Congratulations to Professor John McKay, FRSC. The distinguished mathematician,
who teaches in the Department of Computer Science and the Department of
Mathematics and Statistics, is a joint winner of the CRM-Fields Prize
for Mathematics for 2002-2003.
The prize, awarded annually by the Centre de Recherches Mathématiques
in Montreal and the Fields Institute in Toronto, recognizes exceptional
contributions by a mathematician working in Canada, and unusually this
year, awarded a joint prize. The other recipient is Edwin Perkins, FRSC,
of the University of British Columbia. Both will talk on their work at
the institutes next fall.
Professor McKays research revolves around the properties of finite
groups, their representations and their symmetries. The citation by the
CRM-Fields committee continues:
He has been at the origin of several of the most startling discoveries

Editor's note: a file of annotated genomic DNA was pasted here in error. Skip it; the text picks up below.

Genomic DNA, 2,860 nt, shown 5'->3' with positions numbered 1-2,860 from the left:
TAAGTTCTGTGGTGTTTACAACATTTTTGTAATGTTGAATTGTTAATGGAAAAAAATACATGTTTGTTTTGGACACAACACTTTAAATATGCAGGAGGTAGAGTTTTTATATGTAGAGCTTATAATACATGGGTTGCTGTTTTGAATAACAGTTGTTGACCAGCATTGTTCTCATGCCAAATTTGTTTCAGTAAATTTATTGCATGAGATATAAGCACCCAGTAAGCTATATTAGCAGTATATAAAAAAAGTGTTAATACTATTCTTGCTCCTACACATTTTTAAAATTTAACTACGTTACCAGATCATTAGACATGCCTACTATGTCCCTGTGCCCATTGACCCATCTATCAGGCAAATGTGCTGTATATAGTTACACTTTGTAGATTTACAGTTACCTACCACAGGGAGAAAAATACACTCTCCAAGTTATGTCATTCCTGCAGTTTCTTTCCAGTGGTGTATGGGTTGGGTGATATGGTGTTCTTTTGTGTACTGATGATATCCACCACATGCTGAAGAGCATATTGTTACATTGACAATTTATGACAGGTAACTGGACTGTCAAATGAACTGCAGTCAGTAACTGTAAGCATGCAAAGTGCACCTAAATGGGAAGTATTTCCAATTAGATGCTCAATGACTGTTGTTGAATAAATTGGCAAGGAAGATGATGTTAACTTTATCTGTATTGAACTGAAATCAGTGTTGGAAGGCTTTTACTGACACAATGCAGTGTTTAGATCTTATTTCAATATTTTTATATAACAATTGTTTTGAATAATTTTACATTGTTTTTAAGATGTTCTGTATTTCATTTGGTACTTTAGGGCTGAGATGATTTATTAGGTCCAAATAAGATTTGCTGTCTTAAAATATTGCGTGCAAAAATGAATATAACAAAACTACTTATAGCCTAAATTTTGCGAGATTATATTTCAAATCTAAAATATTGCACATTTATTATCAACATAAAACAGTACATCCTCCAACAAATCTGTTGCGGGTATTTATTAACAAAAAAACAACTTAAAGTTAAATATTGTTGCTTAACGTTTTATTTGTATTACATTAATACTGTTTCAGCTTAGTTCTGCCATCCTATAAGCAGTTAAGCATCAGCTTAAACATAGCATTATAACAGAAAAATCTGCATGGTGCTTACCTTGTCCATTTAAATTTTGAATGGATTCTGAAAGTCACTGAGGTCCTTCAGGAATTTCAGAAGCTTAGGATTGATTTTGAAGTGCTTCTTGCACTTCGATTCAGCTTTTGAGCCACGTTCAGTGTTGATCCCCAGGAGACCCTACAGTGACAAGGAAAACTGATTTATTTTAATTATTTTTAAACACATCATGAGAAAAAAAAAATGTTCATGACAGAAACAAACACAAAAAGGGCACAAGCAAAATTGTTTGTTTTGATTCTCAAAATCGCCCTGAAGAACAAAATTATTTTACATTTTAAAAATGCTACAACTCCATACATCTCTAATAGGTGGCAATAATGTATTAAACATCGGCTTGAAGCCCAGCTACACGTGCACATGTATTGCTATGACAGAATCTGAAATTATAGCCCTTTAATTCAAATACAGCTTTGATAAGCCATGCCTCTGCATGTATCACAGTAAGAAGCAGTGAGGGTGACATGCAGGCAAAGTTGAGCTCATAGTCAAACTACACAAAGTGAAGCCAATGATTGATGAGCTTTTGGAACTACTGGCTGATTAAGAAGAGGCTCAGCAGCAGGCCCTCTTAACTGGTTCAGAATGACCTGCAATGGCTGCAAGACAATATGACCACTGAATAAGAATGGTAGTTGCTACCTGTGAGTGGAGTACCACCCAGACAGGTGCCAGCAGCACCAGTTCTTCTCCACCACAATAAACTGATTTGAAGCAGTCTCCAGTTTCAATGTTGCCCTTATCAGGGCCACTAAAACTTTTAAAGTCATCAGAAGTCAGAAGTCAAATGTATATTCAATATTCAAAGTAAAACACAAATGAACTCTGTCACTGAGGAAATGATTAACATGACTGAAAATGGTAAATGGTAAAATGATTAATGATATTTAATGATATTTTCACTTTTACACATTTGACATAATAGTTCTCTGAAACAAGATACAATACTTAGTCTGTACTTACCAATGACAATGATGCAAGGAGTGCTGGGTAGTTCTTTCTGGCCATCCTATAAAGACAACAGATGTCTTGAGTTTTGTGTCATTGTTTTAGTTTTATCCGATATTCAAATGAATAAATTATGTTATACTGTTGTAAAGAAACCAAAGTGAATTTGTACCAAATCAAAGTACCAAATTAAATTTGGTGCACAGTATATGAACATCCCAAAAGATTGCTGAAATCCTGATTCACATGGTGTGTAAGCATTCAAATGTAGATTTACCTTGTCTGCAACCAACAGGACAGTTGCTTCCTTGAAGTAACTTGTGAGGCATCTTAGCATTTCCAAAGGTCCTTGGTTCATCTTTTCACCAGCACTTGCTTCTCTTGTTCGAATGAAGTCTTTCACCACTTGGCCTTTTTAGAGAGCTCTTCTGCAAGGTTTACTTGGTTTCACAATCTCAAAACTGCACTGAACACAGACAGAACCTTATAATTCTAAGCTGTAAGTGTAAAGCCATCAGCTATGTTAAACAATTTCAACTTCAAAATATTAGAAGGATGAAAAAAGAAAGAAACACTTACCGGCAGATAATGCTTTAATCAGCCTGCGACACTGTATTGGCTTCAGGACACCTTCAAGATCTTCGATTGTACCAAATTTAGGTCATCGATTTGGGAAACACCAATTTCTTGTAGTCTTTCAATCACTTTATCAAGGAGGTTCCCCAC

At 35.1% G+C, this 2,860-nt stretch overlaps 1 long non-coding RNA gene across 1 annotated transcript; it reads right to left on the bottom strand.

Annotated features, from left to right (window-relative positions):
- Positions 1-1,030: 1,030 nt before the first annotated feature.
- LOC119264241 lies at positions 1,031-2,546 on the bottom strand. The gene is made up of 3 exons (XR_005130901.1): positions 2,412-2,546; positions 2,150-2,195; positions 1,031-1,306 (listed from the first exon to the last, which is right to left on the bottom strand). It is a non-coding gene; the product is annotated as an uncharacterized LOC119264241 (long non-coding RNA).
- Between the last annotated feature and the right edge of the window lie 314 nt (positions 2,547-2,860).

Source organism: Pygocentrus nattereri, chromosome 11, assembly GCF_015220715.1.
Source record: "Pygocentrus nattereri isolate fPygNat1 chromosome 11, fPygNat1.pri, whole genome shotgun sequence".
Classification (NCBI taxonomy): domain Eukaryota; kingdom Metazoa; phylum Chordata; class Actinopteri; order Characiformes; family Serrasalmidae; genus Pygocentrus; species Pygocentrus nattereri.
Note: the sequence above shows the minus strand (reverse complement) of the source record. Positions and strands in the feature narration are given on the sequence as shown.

in mathematics of our time, and is world-renowned for launching two areas
of mathematics by his observations and conjectures, one known as the McKay
correspondence, and the other going under the fanciful name of monstrous
moonshine, underlying the role of the largest sporadic simple group which
is known as the monster.
His wide knowledge of mathematics has allowed him to bring to the
fore questions which have been deeply influential in the subsequent development
of the discipline, for example, the work of Richard Borcherds, which was
recognized by a Fields medal at the 1998 International Congress of Mathematicians.
Professor McKay, amongst other achievements, is a pioneer in the
use of computers as a tool in algebra, either in the study of sporadic
groups (he is the co-discoverer of two such groups) or in the explicit
computation of Galois groups. He was also [a contributor to] one of the
feats of computational algebra of our time, the proof of the non-existence
of a projective plane of order 10.
After obtaining his bachelors degree in mathematics at Manchester,
McKay obtained a doctorate in computer science in Edinburgh. He held appointments
at the Atlas laboratory in England, at Caltech and at McGill University
before moving to Concordia in 1974.